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Wounds won’t heal the way you

want them to, they heal the

way they need to.

Dele Olanubi

  • Writer's pictureConnard Hogan

Normal & Perfect (Wisdom of the 12-Steps)

Bottom line: Let go of negative and unhelpful self-judgment.

I’m not talking about judgements about inappropriate behavior here. I’m talking about the nah, nah, nah and the unreasonable expectations we carry in our heads. I'm talking about the quality of our esteem of self and others.

As a treatment staff member in an adult drug/alcohol residential treatment facility some years ago, I often heard clients say they wanted to be normal, meaning like normal people. I usually responded that normal wasn’t what it's cracked up to be, and they should stay focused on healing themselves and avoid comparing themselves to others. I understood the majority of the general population likely considered themselves normal. But I knew humans aren’t perfect. I knew perfection is an ideal, a concept . . . an illusion. I knew full well the idea of normal was some vague notion of the general collective other, an imagined average of their characteristics, a construct we create in our heads.

Take heart. We’re all fallible humans, warts and all, dealing with life as it unfolds in its unpredictable way, which is beyond our control. We’re left to react to multiple events as best we can, while learning as we go. And that’s okay.

Just as some of us fall into the trap of striving to be normal, that ideal that lives in our heads, we should let go of the notion of achieving perfection.

British pediatrician and psychoanalyst D. W. Winnicott termed the phrase “good enough mother” in his famous book Playing and Reality. His point being that no mother, nor caregiver or father I’ll add, needs to be, nor likely can be, perfect for their child. And who can determine what is perfect over time, much less in a given moment. It’s a cumulative, on-going process. As long as the mother, or any caregiver, exhibits compassion, caring, empathy, and, most importantly, what we call unconditional love, the child can adapt, experience and learn to deal with challenges in a healthy manner. As well, the growing child needs to face some difficulties to properly develop into a cooperative, socially appropriate individual.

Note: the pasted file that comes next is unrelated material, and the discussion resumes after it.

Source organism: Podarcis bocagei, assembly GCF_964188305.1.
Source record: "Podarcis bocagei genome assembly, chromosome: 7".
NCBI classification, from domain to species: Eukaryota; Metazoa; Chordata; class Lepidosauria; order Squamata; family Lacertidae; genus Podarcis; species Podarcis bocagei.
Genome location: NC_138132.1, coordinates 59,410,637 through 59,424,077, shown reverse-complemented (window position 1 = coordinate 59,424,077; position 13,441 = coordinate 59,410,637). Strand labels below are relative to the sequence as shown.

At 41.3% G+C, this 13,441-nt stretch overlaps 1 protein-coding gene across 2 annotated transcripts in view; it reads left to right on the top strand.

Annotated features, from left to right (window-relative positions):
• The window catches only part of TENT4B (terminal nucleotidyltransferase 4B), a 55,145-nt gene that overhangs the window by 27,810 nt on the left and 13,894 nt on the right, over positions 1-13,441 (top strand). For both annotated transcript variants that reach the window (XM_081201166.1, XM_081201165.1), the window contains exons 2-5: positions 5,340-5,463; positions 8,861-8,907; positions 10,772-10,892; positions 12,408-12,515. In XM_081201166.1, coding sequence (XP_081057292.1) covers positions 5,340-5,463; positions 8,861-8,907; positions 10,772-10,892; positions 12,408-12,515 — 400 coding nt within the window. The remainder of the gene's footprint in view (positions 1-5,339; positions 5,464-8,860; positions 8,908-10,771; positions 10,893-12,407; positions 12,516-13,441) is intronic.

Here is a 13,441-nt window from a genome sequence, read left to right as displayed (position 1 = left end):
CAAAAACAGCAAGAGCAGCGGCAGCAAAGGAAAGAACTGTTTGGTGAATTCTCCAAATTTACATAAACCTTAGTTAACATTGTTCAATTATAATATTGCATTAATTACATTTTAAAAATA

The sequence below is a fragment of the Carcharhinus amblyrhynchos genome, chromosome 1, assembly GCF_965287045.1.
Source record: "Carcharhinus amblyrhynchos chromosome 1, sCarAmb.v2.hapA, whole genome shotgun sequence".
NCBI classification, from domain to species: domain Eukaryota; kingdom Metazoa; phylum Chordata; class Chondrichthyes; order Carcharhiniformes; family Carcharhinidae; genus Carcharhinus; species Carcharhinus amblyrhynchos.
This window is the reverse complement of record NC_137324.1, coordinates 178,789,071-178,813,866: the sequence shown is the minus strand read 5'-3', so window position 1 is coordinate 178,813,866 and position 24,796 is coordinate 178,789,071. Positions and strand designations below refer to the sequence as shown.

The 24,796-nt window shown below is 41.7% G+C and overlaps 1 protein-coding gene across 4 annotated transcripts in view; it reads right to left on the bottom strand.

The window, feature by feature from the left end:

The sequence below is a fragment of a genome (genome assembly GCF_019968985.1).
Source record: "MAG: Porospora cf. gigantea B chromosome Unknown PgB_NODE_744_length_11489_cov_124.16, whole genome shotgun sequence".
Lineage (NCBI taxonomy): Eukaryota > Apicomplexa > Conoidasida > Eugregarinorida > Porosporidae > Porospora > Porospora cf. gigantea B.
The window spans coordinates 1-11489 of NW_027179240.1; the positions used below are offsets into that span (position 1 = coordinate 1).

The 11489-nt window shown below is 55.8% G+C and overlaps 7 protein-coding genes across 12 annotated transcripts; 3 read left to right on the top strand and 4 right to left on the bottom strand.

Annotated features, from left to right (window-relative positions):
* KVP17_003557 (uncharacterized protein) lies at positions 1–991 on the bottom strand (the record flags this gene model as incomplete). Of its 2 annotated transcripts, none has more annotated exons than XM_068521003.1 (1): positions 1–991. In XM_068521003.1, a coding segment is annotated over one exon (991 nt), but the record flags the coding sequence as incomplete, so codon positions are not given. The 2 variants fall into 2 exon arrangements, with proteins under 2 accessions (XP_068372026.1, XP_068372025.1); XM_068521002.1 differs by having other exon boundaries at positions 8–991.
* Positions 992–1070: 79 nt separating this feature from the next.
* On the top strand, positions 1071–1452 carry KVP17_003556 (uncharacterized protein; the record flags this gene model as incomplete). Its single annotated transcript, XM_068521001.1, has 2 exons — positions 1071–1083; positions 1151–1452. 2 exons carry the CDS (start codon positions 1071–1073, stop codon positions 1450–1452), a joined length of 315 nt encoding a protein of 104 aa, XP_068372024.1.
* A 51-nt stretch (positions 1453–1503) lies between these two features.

Our collective and individual hope, of course, resides in the fact that we humans are malleable, flexible, and adaptive. We are capable of adjusting, improving, forgiving, and, most importantly, achieving redemption. If the mother can’t provide what’s good enough, then other caregivers, a father, a grandparent, an aunt or uncle . . . or any number of members of the extended family, may be able to fill in the gaps. In a real sense, if a family can be defined as dysfunctional, not all of its members are dysfunctional to the same degree, nor all the time in their interaction to every other member.

Our challenge should be to do the best we can, be willing to fail and learn, be open to communicate, reach out for help, and willing to rely on others. Over time our connections to others will sustain us and allow opportunity to unload our individual burdens by sharing our secrets and expressing ourselves honestly without judgement.

If you don’t have friends or family you with whom you can do that, Twelve-Step meetings are a safe place. So is counseling/therapy. Years ago, I reached out when suicidal thoughts threatened to consume me in undergraduate school.

So, reach out and connect with others. Unburden yourself of your secrets. Learn to trust others. Drop the public mask you hide behind and let down your walls. Learn to love, accept yourself in spite of your warts and imperfections. There are others out there that not only can relate, but who are willing to listen.

I leave you with this: “You don’t need to save me, you just need to hold my hand while I save myself.” Attribution Unknown

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